The People v. O.J. Simpson is a look at the murder of Nicole Brown Simpson and Ronald Goldman, for which O.J. Simpson was found not guilty.
For those of us who lived through every second of it, it brings back a lot of memories -- the Bronco chase, Mark Fuhrman, the verdict, and everything else in between.
If you are too young to remember, the O.J. trial took over the airwaves for months. It also dominated news and talk shows.
This is the story of the case, but also some behind the scenes drama. I'm assuming some of that is at least partially true.
David Schwimmer plays Robert Kardashian. Kardashian was on O.J.'s dream team for support -- thanks to the prominence of his family today, I imagine he'll be front and center. His ex-wife and children are, and I don't remember them being mentioned originally.
Kardashian finally decided O.J. was guilty and stopped speaking to him, even refusing to talk to O.J. when he was on his deathbed.
Courtney Vance sounds just like Johnnie Cochran, a brilliant attorney who was responsible for getting O.J. found "not guilty" by distracting the jury and changing the trial to one about racism. Of course, that opportunity was handed to him by Mark Fuhrman. Before Fuhrman testified, Cochran approached Chris Darden and said, "Chris, don't put that white boy on the stand." They did, and there went their case.
Don't ask me what John Travolta is doing. Normally he's an excellent actor. Sarah Paulson does a terrific job as Marcia Clark. Kenneth Choi is so much like Judge Ito it's scary. The casting is astonishing. You feel as if you are watching the actual people.
Bruce Greenwood is Gil Garcetti. When we were watching all this take place 20 years ago, this was a perfect role for Clint Eastwood.
There is one part where the casting seemed wrong - Cuba Gooding as O.J. He is a good actor, but unlike the rest of the cast, he does not really embody the character. O.J. is handsome and charismatic, not to mention a bigger man in stature.
Billy Magnusson is good as Kato. Kato got 15 minutes of fame out of the trial and milked it.
Some of what takes place in the film isn't quite correct, as I recall it anyway. No one called O.J. and said, "your wife Nicole has been killed." I remember that as being a big part of my belief that he was guilty. He was called and told, "Your ex-wife has been killed." Well, he had two, but somehow, he knew it was Nicole right away. As far as him asking how she was killed, he probably didn't.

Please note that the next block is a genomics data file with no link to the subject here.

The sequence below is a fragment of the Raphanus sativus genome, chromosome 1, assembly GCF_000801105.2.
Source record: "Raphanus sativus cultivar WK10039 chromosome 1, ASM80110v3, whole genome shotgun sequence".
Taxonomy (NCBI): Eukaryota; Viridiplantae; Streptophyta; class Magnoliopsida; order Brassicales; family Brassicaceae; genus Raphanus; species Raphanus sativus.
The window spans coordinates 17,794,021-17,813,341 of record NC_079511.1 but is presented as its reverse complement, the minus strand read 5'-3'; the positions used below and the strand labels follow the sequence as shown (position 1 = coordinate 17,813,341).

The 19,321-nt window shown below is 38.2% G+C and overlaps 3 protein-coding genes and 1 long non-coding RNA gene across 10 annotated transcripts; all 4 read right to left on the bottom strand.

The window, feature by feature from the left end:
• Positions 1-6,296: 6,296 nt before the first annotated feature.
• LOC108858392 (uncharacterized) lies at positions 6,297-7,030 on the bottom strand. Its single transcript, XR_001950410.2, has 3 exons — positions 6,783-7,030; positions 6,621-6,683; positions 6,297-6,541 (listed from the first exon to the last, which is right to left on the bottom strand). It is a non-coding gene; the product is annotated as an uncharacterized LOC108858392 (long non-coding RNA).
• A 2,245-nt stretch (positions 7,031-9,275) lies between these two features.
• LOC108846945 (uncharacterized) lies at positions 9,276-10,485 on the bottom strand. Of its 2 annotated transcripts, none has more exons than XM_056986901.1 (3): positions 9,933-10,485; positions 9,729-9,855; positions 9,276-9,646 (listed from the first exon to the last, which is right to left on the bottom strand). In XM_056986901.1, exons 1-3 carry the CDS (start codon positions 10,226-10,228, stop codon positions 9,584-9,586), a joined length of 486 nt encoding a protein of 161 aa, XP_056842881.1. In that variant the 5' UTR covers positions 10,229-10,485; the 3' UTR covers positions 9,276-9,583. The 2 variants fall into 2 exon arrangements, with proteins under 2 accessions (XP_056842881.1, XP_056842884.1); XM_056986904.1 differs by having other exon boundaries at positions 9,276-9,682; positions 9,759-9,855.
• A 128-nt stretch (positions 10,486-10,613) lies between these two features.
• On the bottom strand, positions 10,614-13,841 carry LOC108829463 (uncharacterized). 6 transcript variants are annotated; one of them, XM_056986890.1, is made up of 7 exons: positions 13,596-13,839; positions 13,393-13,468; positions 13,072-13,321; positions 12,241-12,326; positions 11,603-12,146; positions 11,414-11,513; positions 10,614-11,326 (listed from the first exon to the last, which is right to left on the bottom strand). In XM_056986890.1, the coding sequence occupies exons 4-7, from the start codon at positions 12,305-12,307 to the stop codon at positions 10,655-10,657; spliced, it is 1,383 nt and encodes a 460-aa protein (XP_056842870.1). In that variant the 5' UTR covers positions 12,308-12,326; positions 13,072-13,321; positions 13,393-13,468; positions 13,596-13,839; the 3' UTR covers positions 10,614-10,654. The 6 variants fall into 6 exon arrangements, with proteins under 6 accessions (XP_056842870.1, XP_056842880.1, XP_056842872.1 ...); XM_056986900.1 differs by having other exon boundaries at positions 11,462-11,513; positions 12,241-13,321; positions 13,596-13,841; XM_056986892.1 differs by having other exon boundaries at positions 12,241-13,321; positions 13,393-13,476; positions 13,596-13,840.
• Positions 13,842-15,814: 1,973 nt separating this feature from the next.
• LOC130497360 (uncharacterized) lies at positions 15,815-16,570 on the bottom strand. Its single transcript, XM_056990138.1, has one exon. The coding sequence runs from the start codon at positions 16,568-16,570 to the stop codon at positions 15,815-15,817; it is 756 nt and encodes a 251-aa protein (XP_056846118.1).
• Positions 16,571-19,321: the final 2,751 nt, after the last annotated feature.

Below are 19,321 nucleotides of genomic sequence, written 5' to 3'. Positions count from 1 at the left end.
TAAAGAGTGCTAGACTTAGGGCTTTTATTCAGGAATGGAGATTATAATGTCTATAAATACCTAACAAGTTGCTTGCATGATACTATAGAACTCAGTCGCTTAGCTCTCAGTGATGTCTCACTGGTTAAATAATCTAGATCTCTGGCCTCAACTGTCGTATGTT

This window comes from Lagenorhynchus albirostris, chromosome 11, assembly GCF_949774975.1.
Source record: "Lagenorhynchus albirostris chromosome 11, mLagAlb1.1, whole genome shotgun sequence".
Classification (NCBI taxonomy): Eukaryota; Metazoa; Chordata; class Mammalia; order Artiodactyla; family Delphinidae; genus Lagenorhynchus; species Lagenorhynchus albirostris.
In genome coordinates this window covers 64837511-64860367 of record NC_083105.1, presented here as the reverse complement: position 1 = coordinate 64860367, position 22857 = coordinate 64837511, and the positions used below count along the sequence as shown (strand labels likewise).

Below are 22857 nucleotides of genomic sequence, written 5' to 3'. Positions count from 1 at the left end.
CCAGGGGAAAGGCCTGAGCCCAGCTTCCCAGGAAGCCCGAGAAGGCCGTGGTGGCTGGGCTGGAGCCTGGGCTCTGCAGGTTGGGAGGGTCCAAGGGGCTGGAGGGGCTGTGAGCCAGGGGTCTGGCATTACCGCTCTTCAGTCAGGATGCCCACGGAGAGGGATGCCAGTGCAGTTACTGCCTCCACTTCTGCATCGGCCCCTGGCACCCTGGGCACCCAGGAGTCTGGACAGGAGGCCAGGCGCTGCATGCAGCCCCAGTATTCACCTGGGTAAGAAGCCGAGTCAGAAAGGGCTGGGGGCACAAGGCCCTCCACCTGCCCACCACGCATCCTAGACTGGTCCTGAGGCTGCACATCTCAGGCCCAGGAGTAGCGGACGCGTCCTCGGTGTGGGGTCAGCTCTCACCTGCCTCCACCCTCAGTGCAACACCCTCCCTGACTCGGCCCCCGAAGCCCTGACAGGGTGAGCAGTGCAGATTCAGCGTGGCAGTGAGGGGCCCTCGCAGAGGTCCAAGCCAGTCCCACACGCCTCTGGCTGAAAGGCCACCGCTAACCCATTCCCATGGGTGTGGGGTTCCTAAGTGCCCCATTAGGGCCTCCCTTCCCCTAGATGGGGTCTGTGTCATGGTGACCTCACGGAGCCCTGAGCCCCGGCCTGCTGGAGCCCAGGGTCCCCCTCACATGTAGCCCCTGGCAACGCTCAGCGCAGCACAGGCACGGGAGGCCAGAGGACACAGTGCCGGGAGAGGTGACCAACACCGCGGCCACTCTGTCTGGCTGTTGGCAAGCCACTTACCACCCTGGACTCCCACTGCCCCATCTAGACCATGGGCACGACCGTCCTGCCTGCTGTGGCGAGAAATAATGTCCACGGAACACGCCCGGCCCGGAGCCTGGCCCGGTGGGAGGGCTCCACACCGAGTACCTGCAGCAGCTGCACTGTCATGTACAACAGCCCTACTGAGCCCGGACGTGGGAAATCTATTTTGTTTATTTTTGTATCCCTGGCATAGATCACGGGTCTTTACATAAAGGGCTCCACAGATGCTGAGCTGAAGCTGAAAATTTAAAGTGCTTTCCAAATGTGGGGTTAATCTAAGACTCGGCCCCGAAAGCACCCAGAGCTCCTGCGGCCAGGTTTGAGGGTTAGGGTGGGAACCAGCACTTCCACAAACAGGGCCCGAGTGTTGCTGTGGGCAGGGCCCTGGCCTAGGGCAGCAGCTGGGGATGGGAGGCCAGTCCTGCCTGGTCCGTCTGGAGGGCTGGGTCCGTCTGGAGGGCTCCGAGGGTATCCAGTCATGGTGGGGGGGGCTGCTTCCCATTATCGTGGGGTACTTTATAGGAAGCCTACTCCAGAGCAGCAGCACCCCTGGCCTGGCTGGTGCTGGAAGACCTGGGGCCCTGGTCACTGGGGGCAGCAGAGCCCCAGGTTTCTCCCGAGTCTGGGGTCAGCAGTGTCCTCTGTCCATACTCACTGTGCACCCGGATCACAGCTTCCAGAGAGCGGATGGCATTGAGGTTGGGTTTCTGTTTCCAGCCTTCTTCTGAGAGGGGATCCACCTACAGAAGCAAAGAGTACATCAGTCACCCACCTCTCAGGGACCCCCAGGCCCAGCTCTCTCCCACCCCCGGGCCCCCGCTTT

In the beginning, the prosecution seemed to have O.J. dead to rights, with his blood on the sidewalk and the gloves showing a mix of his and the victims' DNA. But they were undergunned. And frankly, the charisma of Johnnie Cochran was overpowering. I think a lot of the jury was mesmerized by him. Chris Darden, on the other side, went to his funeral. A powerful adversary you couldn't help but admire.
Barry Schenk's complete ruination of Dennis Fong is considered one of the great all-time cross-examinations - here it was truncated but still powerful.This was the beginning of Schenk's Innocence Project, which has, through DNA evidence, been able to get twenty innocent people released from prison. Unfortunately it couldn't get O.J. in prison. Too new back then, I guess. But the verdict went beyond the DNA, if what went on in the jury room is to be believed. Four hours of deliberation? And why did the people who believed him guilty cave so quickly? It seems like everyone wanted to go home.
In the end, this trial was a big waste. Johnnie Cochran put the LAPD on trial, and as Chris Darden tells him, "They're still going to beat us, arrest us, harass us." History has proved him correct. There were people on the jury who had no intention of voting for O.J.'s guilt.
So other than reality shows for Faye Resnick, Kato, and Kris Jenner, a huge book deal for Marcia Clark, franchised offices for Robert Shapiro, private practice for Chris Darden (once he recovered from a near-nervous breakdown), a brain tumor for Johnnie Cochran, and more golf games for O.J., what was accomplished for Nicole and Ron Goldman?
The last half hour or so of the final episode has some of the most stunning moments on television, particularly the very end. Very emotional and thought-provoking.
I was surprised to read that some younger people had no idea O.J. played football. I don't know why I should be surprised. There are people on this site who think Gandhi was a fictional character.
Whether or not you're familiar with the case, the series will prove fascinating.